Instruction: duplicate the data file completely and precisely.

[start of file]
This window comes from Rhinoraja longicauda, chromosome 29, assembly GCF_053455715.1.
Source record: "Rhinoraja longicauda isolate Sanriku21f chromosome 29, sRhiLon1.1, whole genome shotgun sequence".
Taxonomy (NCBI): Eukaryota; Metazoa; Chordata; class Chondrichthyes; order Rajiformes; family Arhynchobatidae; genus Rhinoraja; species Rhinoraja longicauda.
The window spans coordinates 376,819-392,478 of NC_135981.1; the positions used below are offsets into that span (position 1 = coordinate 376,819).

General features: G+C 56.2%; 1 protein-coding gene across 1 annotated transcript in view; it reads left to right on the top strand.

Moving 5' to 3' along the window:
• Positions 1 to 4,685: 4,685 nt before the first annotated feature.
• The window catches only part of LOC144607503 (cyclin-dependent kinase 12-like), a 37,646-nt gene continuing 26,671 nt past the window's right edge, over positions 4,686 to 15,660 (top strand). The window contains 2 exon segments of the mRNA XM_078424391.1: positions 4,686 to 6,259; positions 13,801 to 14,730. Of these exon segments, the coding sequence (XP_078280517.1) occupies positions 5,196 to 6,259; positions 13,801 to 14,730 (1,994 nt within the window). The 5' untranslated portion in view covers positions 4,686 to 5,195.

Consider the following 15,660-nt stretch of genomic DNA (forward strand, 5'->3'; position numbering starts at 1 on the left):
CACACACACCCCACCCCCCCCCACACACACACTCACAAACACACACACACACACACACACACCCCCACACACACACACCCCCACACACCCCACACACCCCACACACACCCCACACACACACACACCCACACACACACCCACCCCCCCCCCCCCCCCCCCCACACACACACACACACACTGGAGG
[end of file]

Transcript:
This window comes from Rhinoraja longicauda, chromosome 29, assembly GCF_053455715.1.
Source record: "Rhinoraja longicauda isolate Sanriku21f chromosome 29, sRhiLon1.1, whole genome shotgun sequence".
Taxonomy (NCBI): Eukaryota; Metazoa; Chordata; class Chondrichthyes; order Rajiformes; family Arhynchobatidae; genus Rhinoraja; species Rhinoraja longicauda.
The window spans coordinates 376,819-392,478 of NC_135981.1; the positions used below are offsets into that span (position 1 = coordinate 376,819).

General features: G+C 56.2%; 1 protein-coding gene across 1 annotated transcript in view; it reads left to right on the top strand.

Moving 5' to 3' along the window:
• Positions 1 to 4,685: 4,685 nt before the first annotated feature.
• The window catches only part of LOC144607503 (cyclin-dependent kinase 12-like), a 37,646-nt gene continuing 26,671 nt past the window's right edge, over positions 4,686 to 15,660 (top strand). The window contains 2 exon segments of the mRNA XM_078424391.1: positions 4,686 to 6,259; positions 13,801 to 14,730. Of these exon segments, the coding sequence (XP_078280517.1) occupies positions 5,196 to 6,259; positions 13,801 to 14,730 (1,994 nt within the window). The 5' untranslated portion in view covers positions 4,686 to 5,195.

Consider the following 15,660-nt stretch of genomic DNA (forward strand, 5'->3'; position numbering starts at 1 on the left):
CACACACACCCCACCCCCCCCCACACACACACTCACAAACACACACACACACACACACACACCCCCACACACACACACCCCCACACACCCCACACACCCCACACACACCCCACACACACACACACCCACACACACACCCACCCCCCCCCCCCCCCCCCCCACACACACACACACACACTGGAGG